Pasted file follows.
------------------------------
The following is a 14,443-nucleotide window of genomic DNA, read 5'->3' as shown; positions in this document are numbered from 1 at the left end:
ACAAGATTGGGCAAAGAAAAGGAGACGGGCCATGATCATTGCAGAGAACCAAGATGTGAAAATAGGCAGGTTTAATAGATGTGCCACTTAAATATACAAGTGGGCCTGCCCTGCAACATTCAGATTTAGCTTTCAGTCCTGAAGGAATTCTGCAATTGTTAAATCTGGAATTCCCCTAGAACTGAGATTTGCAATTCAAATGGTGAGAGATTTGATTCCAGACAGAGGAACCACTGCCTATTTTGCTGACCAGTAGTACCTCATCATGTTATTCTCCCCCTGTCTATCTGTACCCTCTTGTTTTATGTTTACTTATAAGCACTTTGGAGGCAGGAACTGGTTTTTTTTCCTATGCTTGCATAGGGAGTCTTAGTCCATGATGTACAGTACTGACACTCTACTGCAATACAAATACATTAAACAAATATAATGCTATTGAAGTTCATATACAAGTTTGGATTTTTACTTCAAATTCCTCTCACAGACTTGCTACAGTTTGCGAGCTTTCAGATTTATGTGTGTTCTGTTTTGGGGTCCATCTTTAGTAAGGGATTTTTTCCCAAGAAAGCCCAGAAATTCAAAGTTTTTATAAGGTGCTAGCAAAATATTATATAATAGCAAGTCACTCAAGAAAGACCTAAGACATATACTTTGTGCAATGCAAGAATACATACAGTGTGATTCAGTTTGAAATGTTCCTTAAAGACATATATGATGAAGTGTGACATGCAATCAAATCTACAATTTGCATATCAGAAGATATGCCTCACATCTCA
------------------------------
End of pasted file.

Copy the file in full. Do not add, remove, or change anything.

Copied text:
The following is a 14,443-nucleotide window of genomic DNA, read 5'->3' as shown; positions in this document are numbered from 1 at the left end:
ACAAGATTGGGCAAAGAAAAGGAGACGGGCCATGATCATTGCAGAGAACCAAGATGTGAAAATAGGCAGGTTTAATAGATGTGCCACTTAAATATACAAGTGGGCCTGCCCTGCAACATTCAGATTTAGCTTTCAGTCCTGAAGGAATTCTGCAATTGTTAAATCTGGAATTCCCCTAGAACTGAGATTTGCAATTCAAATGGTGAGAGATTTGATTCCAGACAGAGGAACCACTGCCTATTTTGCTGACCAGTAGTACCTCATCATGTTATTCTCCCCCTGTCTATCTGTACCCTCTTGTTTTATGTTTACTTATAAGCACTTTGGAGGCAGGAACTGGTTTTTTTTCCTATGCTTGCATAGGGAGTCTTAGTCCATGATGTACAGTACTGACACTCTACTGCAATACAAATACATTAAACAAATATAATGCTATTGAAGTTCATATACAAGTTTGGATTTTTACTTCAAATTCCTCTCACAGACTTGCTACAGTTTGCGAGCTTTCAGATTTATGTGTGTTCTGTTTTGGGGTCCATCTTTAGTAAGGGATTTTTTCCCAAGAAAGCCCAGAAATTCAAAGTTTTTATAAGGTGCTAGCAAAATATTATATAATAGCAAGTCACTCAAGAAAGACCTAAGACATATACTTTGTGCAATGCAAGAATACATACAGTGTGATTCAGTTTGAAATGTTCCTTAAAGACATATATGATGAAGTGTGACATGCAATCAAATCTACAATTTGCATATCAGAAGATATGCCTCACATCTCA